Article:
After the consequence, a lot of consideration has gone into what could have prevented this incident from occurring or minimize its consequences. One of the factors that is frequently considered is that the gas cloud was allowed to develop and expand for some time before any action was taken. Based on regulatory findings and agency citations, if better gas detection was available, there would be a higher likelihood that, either through automatic action or manual action from trained and informed operators, that the process could have been isolated the fire controlled. If these actions could have been taken, there is a chance that the BLEVE might not have occurred. Consider the following video that includes a timeline of the events using camera footage from inside the facility. Based on the footage, it can be argued that some time was available to take mitigative actions before the initial ignition of the release to minimize consequences.
This incident is causing legislators, regulators, standards making bodies, and industry in general to consider strengthening the implementation of FGS in general and around LPG containing equipment specifically. Standards like API 2510 – The Design and Construction of Liquefied-Petroleum-Gas Installations at Marine and Pipeline Terminals, Natural Gasoline Plants, Refineries, and Tank Farms are currently under re-validation and incidents like this could affect the committee discussions. ISA, the International Society for Automation, has recently (2019) release an updated version of its technical report ISA TR 84.00.07 – Guidance on the Evaluation of Fire, Combustible Gas, and Toxic Gas System Effectiveness. which is a critical tool in helping process plants to decide how many detectors are required and where they should be located.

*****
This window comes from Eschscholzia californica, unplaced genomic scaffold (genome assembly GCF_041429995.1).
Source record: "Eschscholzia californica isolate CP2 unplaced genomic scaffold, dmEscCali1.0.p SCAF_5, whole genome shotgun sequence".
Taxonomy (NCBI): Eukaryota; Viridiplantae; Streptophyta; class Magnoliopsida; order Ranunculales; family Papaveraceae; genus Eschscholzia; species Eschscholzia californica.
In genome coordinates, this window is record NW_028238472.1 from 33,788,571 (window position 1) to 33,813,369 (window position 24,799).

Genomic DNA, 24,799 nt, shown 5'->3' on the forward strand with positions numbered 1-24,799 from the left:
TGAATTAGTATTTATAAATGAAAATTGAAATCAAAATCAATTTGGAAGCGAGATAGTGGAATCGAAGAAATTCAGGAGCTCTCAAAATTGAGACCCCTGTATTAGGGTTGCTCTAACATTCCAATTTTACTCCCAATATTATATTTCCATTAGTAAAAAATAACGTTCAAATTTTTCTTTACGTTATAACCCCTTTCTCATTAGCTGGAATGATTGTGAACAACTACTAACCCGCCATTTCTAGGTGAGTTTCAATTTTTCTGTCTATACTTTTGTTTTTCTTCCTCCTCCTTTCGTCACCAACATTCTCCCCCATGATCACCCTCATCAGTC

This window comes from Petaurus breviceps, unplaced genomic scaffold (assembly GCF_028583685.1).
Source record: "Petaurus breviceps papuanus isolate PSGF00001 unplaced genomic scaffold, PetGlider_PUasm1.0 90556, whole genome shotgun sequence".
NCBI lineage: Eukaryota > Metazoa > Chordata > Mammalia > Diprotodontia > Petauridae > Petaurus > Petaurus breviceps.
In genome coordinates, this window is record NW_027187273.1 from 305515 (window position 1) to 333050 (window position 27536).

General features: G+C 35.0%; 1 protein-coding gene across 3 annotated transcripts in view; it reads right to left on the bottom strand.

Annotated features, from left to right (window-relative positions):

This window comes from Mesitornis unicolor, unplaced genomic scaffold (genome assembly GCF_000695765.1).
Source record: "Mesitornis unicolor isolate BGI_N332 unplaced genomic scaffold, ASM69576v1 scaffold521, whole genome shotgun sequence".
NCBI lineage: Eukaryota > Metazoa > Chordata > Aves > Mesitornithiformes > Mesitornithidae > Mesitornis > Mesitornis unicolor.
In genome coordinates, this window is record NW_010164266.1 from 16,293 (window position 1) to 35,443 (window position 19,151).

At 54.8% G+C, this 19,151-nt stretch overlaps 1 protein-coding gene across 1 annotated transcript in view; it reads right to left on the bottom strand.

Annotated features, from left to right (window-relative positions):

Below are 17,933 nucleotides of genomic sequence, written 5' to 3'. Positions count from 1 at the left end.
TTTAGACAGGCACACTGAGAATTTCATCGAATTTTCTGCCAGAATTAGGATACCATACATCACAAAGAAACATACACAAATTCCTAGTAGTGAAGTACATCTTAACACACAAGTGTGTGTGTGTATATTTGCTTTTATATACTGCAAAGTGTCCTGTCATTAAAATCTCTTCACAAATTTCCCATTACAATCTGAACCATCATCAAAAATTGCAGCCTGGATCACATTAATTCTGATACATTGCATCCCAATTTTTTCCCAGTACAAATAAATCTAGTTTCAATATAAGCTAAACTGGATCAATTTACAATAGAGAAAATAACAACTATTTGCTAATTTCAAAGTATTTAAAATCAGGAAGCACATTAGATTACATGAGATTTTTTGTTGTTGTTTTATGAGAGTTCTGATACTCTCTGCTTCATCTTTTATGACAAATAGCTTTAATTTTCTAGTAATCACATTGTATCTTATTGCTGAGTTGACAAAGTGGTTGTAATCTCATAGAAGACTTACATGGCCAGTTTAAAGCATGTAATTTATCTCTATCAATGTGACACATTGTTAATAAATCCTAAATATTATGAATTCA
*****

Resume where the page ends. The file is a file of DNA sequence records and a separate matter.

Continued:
Fire & Gas Mapping
Kenexis is a pioneer in the performance-based placement of fire detectors and gas detectors in the process industries, starting with our strong involvement of the ISA technical reports, premier technical safety consulting services, and best-in-class fire and gas mapping software – Effigy. Beyond our work with the standards committee, we have also developed the premier training course on fire and gas mapping, which is distributed through ISA as EC56P – Fire & Gas System Engineering – Performance-Based Methods for Process Facilities. We are also the authors of the only book available on fire and gas mapping, Performance-Based Fire and Gas Engineering Handbook (also published through ISA).
The process of determining the proper location and number of gas detectors is conceptually simple, but in application requires a lot of detailed work to be executed. Ultimately, one needs to generate a number of models that represent the dimensions of the gas clouds that would result from leaks in the equipment being protected. These models need to consider weather conditions (wind direction, speed, and atmospheric stability), release orientations, and release frequency. Then, each of the gas clouds needs to be assessed, one at a time, to determine if the gas cloud comes into contact with any of the proposed gas detectors. This analysis results in the calculation of scenario coverage, or what fraction of the releases (considering their relative frequencies) will be detected by a given array of detectors. This coverage assessment is compared against a numerical target (e.g., 80%) that is defined for the area based on the level of risk that it poses. As you can imagine, this is not a trivial amount of work, but it is definitely manageable, especially if sophisticated 3D computer tools are employed to do the heavy lifting.